We frequently get questions such as these:
“What is energy?”
“What are Cooper Pairs?”
“What is conservation of momentum?”
And the persons who asked such questions didn’t bother to explain the context of the question, what exactly did he/she wanted to know, and didn’t reveal the level of education that he/she could understand.
While we welcome questions, in this day and age, it is hard to comprehend anyone coming here asking a question cold, without first trying to look it up. There really is no excuse, other than laziness, for asking such a question. If you are curious enough about something, the first thing you do is fire up Google, and do a search on it. You don’t just pop into an open forum and ask such a question as to the first thing that you do, do you?
Learning, believe it or not, is a very personal and internal activity. While we use external means to gain knowledge, in the end, it is something that has to sink in for yourself. So the effort in learning has to come from you. While this forum can do a lot of things, what it can’t do effectively is teach BROAD subjects. It is just too cumbersome! What it can do very well is tackle specific and narrow areas. Often, questions coming from such narrow areas are dealt with satisfactorily, with full closure.
So if you have a question, this is what you should do:
1. Do a search. Try finding out the answer yourself. Even Wikipedia, which I dislike, might offer some help.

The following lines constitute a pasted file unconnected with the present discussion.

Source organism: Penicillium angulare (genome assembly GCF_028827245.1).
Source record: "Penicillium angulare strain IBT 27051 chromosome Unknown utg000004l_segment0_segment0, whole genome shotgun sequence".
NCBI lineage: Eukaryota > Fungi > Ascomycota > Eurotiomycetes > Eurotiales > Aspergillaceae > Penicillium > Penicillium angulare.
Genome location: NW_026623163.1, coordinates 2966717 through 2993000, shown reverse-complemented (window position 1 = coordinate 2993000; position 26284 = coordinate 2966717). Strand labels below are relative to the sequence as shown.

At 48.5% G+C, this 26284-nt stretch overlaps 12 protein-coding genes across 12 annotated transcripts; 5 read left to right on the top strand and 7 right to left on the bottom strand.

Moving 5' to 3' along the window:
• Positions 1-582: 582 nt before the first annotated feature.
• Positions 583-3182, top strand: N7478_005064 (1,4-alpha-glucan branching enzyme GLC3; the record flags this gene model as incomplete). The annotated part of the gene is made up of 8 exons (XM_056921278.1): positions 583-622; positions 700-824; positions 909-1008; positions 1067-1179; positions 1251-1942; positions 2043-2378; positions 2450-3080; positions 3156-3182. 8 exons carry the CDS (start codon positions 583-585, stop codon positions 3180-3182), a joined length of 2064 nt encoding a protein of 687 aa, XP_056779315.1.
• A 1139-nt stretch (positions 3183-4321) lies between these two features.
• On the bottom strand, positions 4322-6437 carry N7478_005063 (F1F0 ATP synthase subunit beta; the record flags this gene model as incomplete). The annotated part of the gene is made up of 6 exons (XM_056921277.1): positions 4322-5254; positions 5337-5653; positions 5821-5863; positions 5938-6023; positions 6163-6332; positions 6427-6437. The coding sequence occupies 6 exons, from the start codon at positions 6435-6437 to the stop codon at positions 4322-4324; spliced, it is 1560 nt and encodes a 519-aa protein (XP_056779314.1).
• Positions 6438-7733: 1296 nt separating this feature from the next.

2. Figure out where, in all your readings, that you lost your understanding. This could be an equation, a derivation, or a description that simply doesn’t sink in.
3. Note the exact reference that you used, and cite these references when you tell people where your source of information was.
4. Post your question in full, and within the proper context. Cite your sources, and indicate what level that you can understand. It is a waste of time if someone presents a response that is way beyond what you can comprehend.
5. Make sure you follow up. There’s nothing more annoying than someone who posts and runs. The rest of us can’t tell if we’ve answered your question, or if you never came back to even read the responses. The least you can do is indicate that, yes, you’ve read it, and it is satisfactory. If not, ask what you still don’t get.
6. Don’t be impatient. Students who demand answers IMMEDIATELY deserve to fail their exams. Remember that no one is being paid to do this in this forum. People are helping you voluntarily. Demanding that your question be answered will do nothing but turn people off, and may get you an infraction or two for being a jerk.
7. Don’t get annoyed if people are helping you via “guidance” rather than giving you a direct answer. In many cases, it is best that you discover the answer yourself, with the guidance of others. This is one of the most effective means to learn, where you use what you already know, and build on top of that to learn new things. Sometimes, what you think is new, actually has an analogous situation elsewhere that you’ve already understood. Making you realize that the situation that you didn’t realize to be similar to be just that is part of learning. So be prepared to be asked questions as responses to your question. People might be trying to get clarification of what you were asking, or trying to guide you to arrive at the answer.
Accelerator physics, photocathodes, field-enhancement. tunneling spectroscopy, superconductivity